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Fiorella Pratto is an eco-friendly designer whose priority is to cut down on environmental impact as much as possible. In addition, she supports a voluntary association in Peru – her hometown and the place she gets the fabrics from. She reminds us that the proper use of natural resources is a worldwide concern, and that acknowledging that will help us understand how the production process of the garments we wear takes part in the fashion industry, trying this way to get more people involved and letting them think for themselves.

Your education focused on architecture, and interior and furniture design. Did you actually get to work in those areas?
Absolutely, I have worked on several integral projects both in Spain and internationally, from the initial conceptual and design stages till the final execution of the works. 
So when did you realise you preferred to lean towards clothing?
I love interior design and I will surely continue creating, but at this point I am more focused on establishing this fashion brand that will keep me linked to my Peruvian roots. After analysing Peruvian natural fabrics and having an eco-friendly mindset, I thought that this could be a new and challenging project.
People and the planet are just as important as profits, and are at the forefront of your principles. What do you think about the origins of textile and the “made in” importance?
I think that nowadays it is absolutely necessary that we all contribute towards being more sustainable in as many ways as possible. To create garments with 100 % natural fibres has been an interesting project for our team, and we are very proud about the results!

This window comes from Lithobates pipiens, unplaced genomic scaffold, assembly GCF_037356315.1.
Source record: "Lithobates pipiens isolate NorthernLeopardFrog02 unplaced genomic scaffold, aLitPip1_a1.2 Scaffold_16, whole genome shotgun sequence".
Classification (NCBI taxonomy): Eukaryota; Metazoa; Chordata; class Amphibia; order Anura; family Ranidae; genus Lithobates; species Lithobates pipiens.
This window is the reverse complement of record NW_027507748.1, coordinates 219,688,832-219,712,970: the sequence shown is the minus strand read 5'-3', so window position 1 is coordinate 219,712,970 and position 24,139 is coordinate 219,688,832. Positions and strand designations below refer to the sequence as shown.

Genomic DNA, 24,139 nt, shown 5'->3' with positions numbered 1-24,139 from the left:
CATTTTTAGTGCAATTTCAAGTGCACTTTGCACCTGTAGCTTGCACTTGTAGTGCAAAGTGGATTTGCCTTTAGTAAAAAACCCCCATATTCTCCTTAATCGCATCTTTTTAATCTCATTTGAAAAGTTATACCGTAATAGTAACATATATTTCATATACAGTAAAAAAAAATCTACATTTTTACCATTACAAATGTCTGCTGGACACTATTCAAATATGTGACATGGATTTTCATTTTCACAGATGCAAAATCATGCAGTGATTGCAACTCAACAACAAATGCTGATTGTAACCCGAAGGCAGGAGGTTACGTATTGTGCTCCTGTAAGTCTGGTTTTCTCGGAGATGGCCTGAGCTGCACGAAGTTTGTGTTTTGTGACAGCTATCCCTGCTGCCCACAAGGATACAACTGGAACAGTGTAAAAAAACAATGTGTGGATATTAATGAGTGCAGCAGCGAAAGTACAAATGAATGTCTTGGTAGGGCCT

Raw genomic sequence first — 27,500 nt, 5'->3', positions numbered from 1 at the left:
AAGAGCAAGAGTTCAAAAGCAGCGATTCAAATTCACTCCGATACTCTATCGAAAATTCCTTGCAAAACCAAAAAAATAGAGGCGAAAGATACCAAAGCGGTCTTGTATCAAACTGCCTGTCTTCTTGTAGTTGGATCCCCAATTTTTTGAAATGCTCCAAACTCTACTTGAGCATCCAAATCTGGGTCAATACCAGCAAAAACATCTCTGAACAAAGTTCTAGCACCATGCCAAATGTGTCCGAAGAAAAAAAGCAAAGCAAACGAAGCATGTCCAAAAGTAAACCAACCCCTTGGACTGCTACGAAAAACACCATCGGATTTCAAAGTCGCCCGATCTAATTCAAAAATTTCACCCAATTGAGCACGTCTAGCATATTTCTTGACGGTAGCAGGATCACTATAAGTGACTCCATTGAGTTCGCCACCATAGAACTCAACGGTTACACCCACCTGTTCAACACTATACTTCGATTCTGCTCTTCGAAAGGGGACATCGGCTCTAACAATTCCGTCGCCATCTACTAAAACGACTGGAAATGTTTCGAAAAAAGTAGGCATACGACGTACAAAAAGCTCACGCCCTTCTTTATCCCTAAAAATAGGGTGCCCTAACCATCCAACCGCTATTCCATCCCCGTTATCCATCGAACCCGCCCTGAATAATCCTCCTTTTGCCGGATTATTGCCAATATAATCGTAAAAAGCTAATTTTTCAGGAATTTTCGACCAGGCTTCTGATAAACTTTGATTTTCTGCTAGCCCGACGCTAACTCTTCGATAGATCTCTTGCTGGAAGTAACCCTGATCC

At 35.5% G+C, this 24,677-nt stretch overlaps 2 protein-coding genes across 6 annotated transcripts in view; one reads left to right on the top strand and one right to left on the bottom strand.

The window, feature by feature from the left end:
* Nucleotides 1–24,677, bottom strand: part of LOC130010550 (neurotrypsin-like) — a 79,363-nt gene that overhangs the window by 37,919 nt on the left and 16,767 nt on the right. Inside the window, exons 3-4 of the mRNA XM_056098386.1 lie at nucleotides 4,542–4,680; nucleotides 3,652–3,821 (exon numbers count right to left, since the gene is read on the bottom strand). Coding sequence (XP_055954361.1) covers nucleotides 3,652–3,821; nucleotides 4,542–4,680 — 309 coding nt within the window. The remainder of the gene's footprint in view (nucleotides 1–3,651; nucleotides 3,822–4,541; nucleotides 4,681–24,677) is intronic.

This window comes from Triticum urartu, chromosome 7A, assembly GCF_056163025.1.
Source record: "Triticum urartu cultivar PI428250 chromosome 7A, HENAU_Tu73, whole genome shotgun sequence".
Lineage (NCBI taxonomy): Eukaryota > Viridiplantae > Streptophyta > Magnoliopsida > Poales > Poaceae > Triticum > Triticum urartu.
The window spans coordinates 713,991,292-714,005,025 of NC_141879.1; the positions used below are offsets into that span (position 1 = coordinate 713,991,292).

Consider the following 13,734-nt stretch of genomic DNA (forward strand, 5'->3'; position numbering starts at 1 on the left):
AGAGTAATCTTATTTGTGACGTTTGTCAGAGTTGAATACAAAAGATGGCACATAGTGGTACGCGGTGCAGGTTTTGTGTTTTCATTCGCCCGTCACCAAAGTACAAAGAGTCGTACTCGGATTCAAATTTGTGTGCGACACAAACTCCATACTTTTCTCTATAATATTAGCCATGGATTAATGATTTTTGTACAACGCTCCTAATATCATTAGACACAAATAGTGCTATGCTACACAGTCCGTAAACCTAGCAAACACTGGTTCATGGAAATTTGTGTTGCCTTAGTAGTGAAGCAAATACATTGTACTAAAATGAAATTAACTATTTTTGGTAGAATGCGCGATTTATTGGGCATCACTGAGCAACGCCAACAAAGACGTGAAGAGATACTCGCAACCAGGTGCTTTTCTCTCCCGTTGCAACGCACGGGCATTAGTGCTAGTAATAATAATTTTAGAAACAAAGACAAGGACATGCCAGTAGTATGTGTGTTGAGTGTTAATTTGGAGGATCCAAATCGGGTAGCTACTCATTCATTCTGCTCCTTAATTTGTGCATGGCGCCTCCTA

Are customers concerned or appreciate the process behind the price tag? 
I think there are two types of people: those who value quantity and those who value quality. This is obviously a simplification, the relationship is quite more complex. Our brand’s target are those customers who value and demand quality, but we also want to incorporate the rest, change their mindset and show them the benefits of high quality, eco-friendly fashion garments. When treated properly, natural fibre garments like baby alpaca can last many years. They are also very comfy and warm.
You are in touch with the Ruwasunchi association, owned by a close friend of yours who is the founder, director, and a dedicated social activist. Were you a member before starting your own brand, or did you decide to embark in it simultaneously? 
I have always wanted to help and contribute towards my Peruvian roots in some way, and being able to help these women through the brand is the perfect opportunity. I have been a keen follower of the social work of an old friend of mine for many years, and I must say I feel very happy to be a part of this cause.
What would the ideal behaviour from both designers and consumers be to make the industry less damaging?
We have to be more conscious that today’s world needs us to be more eco-concerned and sustainable by all means possible. Economy and environment can definitely coexist. The fashion industry is constantly changing. If both consumers and designers –and the industry as a whole– tend towards fairer, sustainable practices and processes it will be to the benefit of all.
Fiorella Pratto is quite recent – how do you want to make it known? What are your plans?
The brand was only launched this month! We are very happy and grateful for the positive feedback. Apart from our showroom in Madrid, for the time being our sales are exclusively online on our website. We are considering future collaborations with multi-brand establishments so that our customers can appreciate and feel the quality of our collections first-hand.

Words
Patricia Ramos

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